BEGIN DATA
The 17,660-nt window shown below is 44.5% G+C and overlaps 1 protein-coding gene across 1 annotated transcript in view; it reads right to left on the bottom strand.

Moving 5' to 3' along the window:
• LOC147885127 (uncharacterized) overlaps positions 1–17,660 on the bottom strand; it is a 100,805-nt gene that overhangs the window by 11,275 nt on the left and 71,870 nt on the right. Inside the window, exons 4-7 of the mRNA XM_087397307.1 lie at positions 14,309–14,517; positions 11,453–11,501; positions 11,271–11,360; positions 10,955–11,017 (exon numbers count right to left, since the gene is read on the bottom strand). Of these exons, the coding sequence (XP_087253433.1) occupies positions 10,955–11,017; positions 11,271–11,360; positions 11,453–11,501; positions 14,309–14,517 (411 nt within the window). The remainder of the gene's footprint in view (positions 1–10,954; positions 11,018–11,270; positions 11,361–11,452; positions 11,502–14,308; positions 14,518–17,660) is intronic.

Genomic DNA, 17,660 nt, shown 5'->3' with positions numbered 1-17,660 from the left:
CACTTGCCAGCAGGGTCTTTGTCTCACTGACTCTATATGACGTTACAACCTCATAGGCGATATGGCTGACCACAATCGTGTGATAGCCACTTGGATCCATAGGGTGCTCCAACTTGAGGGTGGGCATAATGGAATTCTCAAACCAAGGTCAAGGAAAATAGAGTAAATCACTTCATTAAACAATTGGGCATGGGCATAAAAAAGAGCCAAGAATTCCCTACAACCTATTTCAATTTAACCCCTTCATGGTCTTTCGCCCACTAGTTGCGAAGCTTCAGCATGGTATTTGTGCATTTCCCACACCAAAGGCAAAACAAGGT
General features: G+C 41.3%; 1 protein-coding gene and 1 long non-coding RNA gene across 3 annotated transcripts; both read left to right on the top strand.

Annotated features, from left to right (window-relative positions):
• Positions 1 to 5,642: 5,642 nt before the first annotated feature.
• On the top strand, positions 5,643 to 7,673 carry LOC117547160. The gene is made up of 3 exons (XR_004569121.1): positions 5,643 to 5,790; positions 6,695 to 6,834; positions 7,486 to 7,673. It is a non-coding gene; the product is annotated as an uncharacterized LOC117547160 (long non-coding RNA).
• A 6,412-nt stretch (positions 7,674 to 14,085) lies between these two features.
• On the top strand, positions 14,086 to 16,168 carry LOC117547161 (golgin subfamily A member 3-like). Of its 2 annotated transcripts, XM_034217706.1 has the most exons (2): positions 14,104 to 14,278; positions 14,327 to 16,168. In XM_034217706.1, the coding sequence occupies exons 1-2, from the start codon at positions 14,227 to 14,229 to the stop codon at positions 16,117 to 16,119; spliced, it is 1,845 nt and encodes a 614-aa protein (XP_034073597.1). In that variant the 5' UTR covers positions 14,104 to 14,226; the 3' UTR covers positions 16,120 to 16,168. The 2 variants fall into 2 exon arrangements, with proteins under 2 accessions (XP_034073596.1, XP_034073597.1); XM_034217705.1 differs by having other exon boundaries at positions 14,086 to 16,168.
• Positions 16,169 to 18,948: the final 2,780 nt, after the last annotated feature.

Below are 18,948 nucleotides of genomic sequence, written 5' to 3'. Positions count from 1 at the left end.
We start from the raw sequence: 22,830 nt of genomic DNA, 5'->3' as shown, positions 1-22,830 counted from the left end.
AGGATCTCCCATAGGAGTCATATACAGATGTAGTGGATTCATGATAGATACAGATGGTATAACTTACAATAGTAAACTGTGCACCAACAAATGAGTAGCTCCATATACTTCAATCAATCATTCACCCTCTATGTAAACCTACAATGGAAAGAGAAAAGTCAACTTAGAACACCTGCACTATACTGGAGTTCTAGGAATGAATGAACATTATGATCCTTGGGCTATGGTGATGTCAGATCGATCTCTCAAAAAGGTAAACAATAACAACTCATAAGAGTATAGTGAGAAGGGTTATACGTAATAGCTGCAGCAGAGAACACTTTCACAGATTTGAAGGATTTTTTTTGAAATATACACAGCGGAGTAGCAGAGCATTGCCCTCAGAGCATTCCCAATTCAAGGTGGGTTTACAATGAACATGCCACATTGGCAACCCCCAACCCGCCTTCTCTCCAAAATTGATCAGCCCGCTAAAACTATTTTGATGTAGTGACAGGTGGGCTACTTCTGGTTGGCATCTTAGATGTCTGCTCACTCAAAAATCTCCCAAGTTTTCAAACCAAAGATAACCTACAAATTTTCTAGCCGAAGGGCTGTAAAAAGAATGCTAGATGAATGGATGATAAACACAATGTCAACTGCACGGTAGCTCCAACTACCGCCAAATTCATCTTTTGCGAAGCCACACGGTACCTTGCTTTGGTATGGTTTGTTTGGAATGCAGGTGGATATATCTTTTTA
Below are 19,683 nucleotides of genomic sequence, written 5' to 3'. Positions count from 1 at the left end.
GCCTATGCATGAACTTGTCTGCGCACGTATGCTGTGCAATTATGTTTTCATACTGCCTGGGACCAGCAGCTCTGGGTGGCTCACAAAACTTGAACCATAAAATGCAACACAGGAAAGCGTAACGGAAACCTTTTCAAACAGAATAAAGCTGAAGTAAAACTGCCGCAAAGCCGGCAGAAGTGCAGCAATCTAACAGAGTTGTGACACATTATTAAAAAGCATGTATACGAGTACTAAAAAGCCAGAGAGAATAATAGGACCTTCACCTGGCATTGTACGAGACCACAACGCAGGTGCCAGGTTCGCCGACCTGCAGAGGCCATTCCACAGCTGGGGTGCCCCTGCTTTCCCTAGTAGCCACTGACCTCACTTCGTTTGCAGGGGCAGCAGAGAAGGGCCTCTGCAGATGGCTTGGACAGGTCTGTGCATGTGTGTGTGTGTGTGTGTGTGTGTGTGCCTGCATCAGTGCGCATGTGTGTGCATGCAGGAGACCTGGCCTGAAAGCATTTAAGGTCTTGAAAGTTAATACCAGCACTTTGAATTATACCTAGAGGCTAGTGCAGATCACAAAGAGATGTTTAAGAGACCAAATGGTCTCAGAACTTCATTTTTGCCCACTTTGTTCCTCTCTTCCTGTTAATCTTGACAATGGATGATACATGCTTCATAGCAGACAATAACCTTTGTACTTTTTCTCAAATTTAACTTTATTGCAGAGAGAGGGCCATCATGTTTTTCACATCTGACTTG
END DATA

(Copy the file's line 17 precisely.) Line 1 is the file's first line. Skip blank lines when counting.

GCCTATGCATGAACTTGTCTGCGCACGTATGCTGTGCAATTATGTTTTCATACTGCCTGGGACCAGCAGCTCTGGGTGGCTCACAAAACTTGAACCATAAAATGCAACACAGGAAAGCGTAACGGAAACCTTTTCAAACAGAATAAAGCTGAAGTAAAACTGCCGCAAAGCCGGCAGAAGTGCAGCAATCTAACAGAGTTGTGACACATTATTAAAAAGCATGTATACGAGTACTAAAAAGCCAGAGAGAATAATAGGACCTTCACCTGGCATTGTACGAGACCACAACGCAGGTGCCAGGTTCGCCGACCTGCAGAGGCCATTCCACAGCTGGGGTGCCCCTGCTTTCCCTAGTAGCCACTGACCTCACTTCGTTTGCAGGGGCAGCAGAGAAGGGCCTCTGCAGATGGCTTGGACAGGTCTGTGCATGTGTGTGTGTGTGTGTGTGTGTGTGTGCCTGCATCAGTGCGCATGTGTGTGCATGCAGGAGACCTGGCCTGAAAGCATTTAAGGTCTTGAAAGTTAATACCAGCACTTTGAATTATACCTAGAGGCTAGTGCAGATCACAAAGAGATGTTTAAGAGACCAAATGGTCTCAGAACTTCATTTTTGCCCACTTTGTTCCTCTCTTCCTGTTAATCTTGACAATGGATGATACATGCTTCATAGCAGACAATAACCTTTGTACTTTTTCTCAAATTTAACTTTATTGCAGAGAGAGGGCCATCATGTTTTTCACATCTGACTTG